Onehunga Date-line

CARTER's Family History via New Zealand

  
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1700 | 1769 | 1814 | 1820 | 1821 | 1827 | 1831 | 1835 | 1840 | 1841 | 1842 | 1844 | 1845 | 1846 | 1847 | 1848 | 1849 | 1850 | 1851 | 1854 | 1855 | 1857 | 1858 | 1859 | 1860 | 1861 | 1863 | 1870 | 1871 | 1873 | 1875 | 1877 | 1878 | 1880 | 1890 | 1893 | 1894 | 1899 | 1901 | 1902 | 1906 | 1908 | 1999 | 2000

1700's
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Early in the eighteenth century the Wai-o-hua under a great fighting chief Kiwi Tamaki occupied Maungakiekie (One Tree Hill) pa and ruled over the lands of greater Auckland. It has been estimated that four to five thousand Maori lived and worked in the vicinity of the pa alone.
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A battle was fought at Titirangi between the Wai-o-hua and the powerful Ngati Whatua. Kiwi Tamaki was killed along with many of his paramount chiefs and thousands of warriors. Leaderless and completely routed the Wai-o-hua fled and the Ngati Whatua occupied their territory from about 1750 onward.

1769-70
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Captain James COOK circumnavigates and charts the North and South islands of New Zealand, claiming possession of New Zealand for Britain. Captain James Cook

1814
  Samual Marsden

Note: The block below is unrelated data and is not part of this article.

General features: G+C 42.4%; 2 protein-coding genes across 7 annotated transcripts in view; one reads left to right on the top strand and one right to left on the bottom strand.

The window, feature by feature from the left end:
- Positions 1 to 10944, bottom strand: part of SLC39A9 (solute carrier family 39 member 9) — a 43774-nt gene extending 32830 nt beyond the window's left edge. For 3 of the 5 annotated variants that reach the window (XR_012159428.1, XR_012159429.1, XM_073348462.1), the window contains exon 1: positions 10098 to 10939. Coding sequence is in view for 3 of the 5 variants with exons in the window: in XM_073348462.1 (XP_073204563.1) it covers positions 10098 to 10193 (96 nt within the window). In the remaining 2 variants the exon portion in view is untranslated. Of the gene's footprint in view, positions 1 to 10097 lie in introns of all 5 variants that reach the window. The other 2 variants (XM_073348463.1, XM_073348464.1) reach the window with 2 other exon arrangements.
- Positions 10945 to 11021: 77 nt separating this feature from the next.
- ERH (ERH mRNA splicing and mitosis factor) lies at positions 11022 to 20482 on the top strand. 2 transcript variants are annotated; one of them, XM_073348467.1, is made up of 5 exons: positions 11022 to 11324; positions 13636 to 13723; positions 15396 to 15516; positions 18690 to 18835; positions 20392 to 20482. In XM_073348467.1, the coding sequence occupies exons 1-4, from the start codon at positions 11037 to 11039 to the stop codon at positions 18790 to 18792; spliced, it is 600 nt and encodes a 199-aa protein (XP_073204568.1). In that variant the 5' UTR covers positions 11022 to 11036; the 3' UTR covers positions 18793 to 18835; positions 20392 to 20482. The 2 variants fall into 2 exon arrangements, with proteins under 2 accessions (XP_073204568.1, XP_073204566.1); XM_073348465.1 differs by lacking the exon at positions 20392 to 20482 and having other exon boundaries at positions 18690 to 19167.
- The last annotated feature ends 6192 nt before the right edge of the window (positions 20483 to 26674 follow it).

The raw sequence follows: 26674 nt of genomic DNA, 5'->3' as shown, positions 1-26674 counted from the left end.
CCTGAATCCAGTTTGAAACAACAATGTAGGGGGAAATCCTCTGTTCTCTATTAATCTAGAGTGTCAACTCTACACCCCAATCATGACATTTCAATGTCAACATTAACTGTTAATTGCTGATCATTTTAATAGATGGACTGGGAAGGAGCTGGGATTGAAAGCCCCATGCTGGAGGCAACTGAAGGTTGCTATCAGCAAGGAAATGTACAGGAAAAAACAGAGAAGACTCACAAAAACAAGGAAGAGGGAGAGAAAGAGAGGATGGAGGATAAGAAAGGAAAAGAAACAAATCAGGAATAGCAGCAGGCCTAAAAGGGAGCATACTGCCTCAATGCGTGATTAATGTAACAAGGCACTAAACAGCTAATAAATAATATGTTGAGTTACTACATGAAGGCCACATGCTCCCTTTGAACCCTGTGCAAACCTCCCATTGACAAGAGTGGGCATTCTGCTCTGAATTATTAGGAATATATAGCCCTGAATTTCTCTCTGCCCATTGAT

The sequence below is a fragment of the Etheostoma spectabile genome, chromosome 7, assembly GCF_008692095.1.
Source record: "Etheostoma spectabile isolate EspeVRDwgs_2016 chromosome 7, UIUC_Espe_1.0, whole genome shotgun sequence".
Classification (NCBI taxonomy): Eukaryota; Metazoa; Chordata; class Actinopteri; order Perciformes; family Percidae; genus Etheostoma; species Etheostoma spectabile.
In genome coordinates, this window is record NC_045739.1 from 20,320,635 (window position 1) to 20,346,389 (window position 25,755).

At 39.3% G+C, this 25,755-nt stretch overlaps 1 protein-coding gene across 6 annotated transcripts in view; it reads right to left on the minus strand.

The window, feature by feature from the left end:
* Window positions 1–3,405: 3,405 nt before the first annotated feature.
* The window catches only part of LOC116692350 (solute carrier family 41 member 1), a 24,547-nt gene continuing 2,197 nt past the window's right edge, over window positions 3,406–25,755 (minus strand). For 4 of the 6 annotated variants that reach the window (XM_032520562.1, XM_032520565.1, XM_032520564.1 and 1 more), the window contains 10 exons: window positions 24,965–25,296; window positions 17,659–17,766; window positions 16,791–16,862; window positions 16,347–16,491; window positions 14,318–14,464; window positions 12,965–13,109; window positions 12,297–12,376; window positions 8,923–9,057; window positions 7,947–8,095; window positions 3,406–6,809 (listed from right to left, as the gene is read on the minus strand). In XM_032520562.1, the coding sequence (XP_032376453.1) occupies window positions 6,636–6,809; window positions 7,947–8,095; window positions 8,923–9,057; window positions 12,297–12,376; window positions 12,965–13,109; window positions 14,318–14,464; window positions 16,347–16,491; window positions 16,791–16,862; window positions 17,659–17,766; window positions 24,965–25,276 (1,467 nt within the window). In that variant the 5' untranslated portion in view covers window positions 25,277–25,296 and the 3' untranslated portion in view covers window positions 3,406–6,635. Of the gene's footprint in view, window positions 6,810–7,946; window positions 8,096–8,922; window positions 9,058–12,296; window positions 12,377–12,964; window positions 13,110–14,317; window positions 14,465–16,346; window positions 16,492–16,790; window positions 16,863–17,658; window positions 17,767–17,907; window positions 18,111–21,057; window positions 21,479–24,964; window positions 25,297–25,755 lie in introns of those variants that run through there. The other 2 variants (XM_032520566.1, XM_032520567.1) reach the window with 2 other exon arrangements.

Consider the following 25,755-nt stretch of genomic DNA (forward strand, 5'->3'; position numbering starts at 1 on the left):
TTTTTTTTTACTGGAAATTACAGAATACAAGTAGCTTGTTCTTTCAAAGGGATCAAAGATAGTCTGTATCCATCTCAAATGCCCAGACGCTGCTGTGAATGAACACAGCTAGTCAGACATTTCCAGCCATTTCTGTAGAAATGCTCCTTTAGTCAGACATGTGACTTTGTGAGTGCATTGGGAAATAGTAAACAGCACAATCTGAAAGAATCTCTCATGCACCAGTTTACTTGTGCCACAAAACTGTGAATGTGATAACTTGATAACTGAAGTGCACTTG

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Samuel MARSDEN establishes the first mission station in New Zealand at the Bay of Islands.

1820
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In November 1820 Samuel MARSDEN, together with the Reverend John Butler and native guides travelled by way of Epsom walking through some miles of bush, over stony ground and small hills to Onehunga. Here he found a small settlement of Maori and renewed his friendship with Te Kawau. After further exploration he recorded in his journal that Onehunga would be a very suitable site for a mission station and trading post for there were fine stands of timber down to the shore line, good soil intensively cultivated and quite a large population round the coast of the harbour.

1821
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In the following years, incessant fighting between the tribes and two devastating epidemics reduced the population drastically and so in 1821 when Hongi Hika swept down from the north with his Ngapuhi fighters, armed with muskets, little effective resistance was possible.
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Hongi Hika killed the inhabitants and laid waste the land. Many of the survivors fled to the upper Waikato and the protection of Te Whero Whero, others retreated to their ancestral grounds on the Kaipara or lived in small isolated groups near the sea. One of these settlements was at Onehunga near the foot of the present Princess Street and two others were on the south shore of the Manukau opposite Onehunga.

1827
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In 1827 the Ngati Whatua formed an alliance with the Manukau tribes and in a battle at Tamaki Heads defeated the Ngapuhi and drove them from their lands.
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French navigator and explorer Captain DUMONT D'URVILLE came overland from the Waitemata in 1827 to the Manukau. He observed that there were few inhabitants and the land neglected and overgrown.
See the biography online: Dumont d'Urville, Jules Sebastien Cesar.